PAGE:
, a Sabbat
is one of the eight major seasonal festivals which make up the Wheel of the Year
. These include the solstices and equinoxes, and four additional festivals sometimes referred to as the "cross-quarter days". The word derives from "sabbath
Many neopagans in the Northern Hemisphere recognize the following Sabbats:
- Samhain (pronounced "sah-vin") (New Year), on or near October 31 or November 1 or when the sun reaches 15 degrees Scorpio
- Yule, the winter solstice, occurs when the sun reaches its southernmost point, between December 20 and December 23
- Imbolc (Oimelc, Brigid, or Candlemas), February 1 or 2 or when the sun reaches 15 degrees Aquarius
- Ostara, the vernal equinox, when the sun crosses the equator moving northward, occurs March 20-23
- Beltane, May 1 or when the sun reaches 15 degrees Taurus
- Litha, the summer solstice, when the sun reaches its northernmost point, June 20-23
- Lammas, (Lughnasadh, pronounced "loo-nuh-saa"), August 1 or when the sun reaches 15 degrees Leo;
- Mabon, the autumnal equinox, when the sun crosses the equator moving southward, September 20-23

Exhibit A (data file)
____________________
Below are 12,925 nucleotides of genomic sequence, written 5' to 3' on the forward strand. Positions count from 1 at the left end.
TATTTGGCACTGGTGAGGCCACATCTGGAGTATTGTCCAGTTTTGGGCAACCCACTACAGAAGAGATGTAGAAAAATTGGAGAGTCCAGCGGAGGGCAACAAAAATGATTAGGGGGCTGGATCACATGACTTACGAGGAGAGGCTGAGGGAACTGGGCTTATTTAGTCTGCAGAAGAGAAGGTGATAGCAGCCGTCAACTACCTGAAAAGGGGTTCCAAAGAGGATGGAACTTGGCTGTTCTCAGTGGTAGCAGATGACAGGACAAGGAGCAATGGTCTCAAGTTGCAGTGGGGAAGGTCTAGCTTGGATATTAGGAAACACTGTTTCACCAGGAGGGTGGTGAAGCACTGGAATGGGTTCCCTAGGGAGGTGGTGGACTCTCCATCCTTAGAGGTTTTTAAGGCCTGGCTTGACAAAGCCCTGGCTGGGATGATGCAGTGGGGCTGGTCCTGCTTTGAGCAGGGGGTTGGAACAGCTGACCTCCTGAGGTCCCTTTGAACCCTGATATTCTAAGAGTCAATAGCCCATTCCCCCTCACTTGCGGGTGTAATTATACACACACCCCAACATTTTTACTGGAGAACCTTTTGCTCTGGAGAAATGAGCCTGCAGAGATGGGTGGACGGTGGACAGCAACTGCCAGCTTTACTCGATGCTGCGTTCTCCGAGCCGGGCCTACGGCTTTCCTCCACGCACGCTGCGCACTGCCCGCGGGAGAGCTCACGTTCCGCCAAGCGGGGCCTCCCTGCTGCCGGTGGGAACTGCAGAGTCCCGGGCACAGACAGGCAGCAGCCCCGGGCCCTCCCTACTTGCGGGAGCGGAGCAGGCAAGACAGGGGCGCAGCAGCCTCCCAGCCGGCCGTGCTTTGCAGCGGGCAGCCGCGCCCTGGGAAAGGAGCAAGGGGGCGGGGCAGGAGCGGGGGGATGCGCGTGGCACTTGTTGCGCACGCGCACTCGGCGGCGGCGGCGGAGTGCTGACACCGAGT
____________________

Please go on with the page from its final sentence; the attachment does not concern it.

In the Southern Hemisphere, most Pagans advance these dates six months to coincide with the seasons; for example, an Australian Pagan will celebrate Beltane on November 1, when a Canadian Pagan is celebrating Samhain.
Spellings differ slightly and most Pagans are somewhat flexible about dates, tending to celebrate at the nearest weekend for convenience.
Most witches also hold smaller rituals, alone or with a coven, Lodge, or Circle, monthly, often at each full moon. Wiccans call these Esbats. Sometimes rituals are held at the dark moon as well. In many traditions, Moon meetings are working or study meetings instead of festivals.
Druid and Heathen festivals have different names entirely. (Druids only name the "fire festivals" differently - i.e., the equinoxes and solstices. The rest are the same.) Druids do not order their meetings by the moon but also hold regular working and study meetings.
Pagans usually also observe secular holidays in their culture, and sometimes festivals from majority religions - for example, participating in Christmas gatherings if the rest of their family does so - although they do not usually commemorate these holidays by rituals in their or another religion.